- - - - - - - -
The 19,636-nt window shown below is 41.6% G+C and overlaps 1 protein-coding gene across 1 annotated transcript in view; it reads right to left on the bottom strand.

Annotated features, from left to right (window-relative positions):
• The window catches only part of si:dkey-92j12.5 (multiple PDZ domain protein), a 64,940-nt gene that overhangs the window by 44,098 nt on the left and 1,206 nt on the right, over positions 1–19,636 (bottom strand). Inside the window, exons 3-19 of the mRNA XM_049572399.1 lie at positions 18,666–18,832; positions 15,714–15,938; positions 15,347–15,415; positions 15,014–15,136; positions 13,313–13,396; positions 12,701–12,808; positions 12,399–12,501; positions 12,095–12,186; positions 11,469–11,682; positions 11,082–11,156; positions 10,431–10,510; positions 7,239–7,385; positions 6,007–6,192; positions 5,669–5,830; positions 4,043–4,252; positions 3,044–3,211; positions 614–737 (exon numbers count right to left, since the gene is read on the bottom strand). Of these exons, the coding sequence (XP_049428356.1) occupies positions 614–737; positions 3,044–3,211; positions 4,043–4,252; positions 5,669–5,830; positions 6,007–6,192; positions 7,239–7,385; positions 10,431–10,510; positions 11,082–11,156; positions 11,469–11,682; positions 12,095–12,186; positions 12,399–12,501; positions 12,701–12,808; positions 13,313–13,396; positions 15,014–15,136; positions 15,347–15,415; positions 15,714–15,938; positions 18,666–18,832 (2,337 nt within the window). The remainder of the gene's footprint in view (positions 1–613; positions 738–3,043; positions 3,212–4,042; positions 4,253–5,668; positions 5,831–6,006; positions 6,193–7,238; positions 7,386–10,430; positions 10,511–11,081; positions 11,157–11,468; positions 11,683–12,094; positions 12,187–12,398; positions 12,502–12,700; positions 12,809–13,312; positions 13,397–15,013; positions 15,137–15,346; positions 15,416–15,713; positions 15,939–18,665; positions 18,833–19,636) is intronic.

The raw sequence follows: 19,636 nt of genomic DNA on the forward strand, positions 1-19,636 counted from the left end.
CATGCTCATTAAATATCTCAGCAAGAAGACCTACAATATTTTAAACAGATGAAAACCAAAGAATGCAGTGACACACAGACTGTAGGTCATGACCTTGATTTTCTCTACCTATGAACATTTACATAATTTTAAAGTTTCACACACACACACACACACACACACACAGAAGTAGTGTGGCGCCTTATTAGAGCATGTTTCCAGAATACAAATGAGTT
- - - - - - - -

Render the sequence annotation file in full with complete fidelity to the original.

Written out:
The 19,636-nt window shown below is 41.6% G+C and overlaps 1 protein-coding gene across 1 annotated transcript in view; it reads right to left on the bottom strand.

Annotated features, from left to right (window-relative positions):
• The window catches only part of si:dkey-92j12.5 (multiple PDZ domain protein), a 64,940-nt gene that overhangs the window by 44,098 nt on the left and 1,206 nt on the right, over positions 1–19,636 (bottom strand). Inside the window, exons 3-19 of the mRNA XM_049572399.1 lie at positions 18,666–18,832; positions 15,714–15,938; positions 15,347–15,415; positions 15,014–15,136; positions 13,313–13,396; positions 12,701–12,808; positions 12,399–12,501; positions 12,095–12,186; positions 11,469–11,682; positions 11,082–11,156; positions 10,431–10,510; positions 7,239–7,385; positions 6,007–6,192; positions 5,669–5,830; positions 4,043–4,252; positions 3,044–3,211; positions 614–737 (exon numbers count right to left, since the gene is read on the bottom strand). Of these exons, the coding sequence (XP_049428356.1) occupies positions 614–737; positions 3,044–3,211; positions 4,043–4,252; positions 5,669–5,830; positions 6,007–6,192; positions 7,239–7,385; positions 10,431–10,510; positions 11,082–11,156; positions 11,469–11,682; positions 12,095–12,186; positions 12,399–12,501; positions 12,701–12,808; positions 13,313–13,396; positions 15,014–15,136; positions 15,347–15,415; positions 15,714–15,938; positions 18,666–18,832 (2,337 nt within the window). The remainder of the gene's footprint in view (positions 1–613; positions 738–3,043; positions 3,212–4,042; positions 4,253–5,668; positions 5,831–6,006; positions 6,193–7,238; positions 7,386–10,430; positions 10,511–11,081; positions 11,157–11,468; positions 11,683–12,094; positions 12,187–12,398; positions 12,502–12,700; positions 12,809–13,312; positions 13,397–15,013; positions 15,137–15,346; positions 15,416–15,713; positions 15,939–18,665; positions 18,833–19,636) is intronic.

The raw sequence follows: 19,636 nt of genomic DNA on the forward strand, positions 1-19,636 counted from the left end.
CATGCTCATTAAATATCTCAGCAAGAAGACCTACAATATTTTAAACAGATGAAAACCAAAGAATGCAGTGACACACAGACTGTAGGTCATGACCTTGATTTTCTCTACCTATGAACATTTACATAATTTTAAAGTTTCACACACACACACACACACACACACACAGAAGTAGTGTGGCGCCTTATTAGAGCATGTTTCCAGAATACAAATGAGTT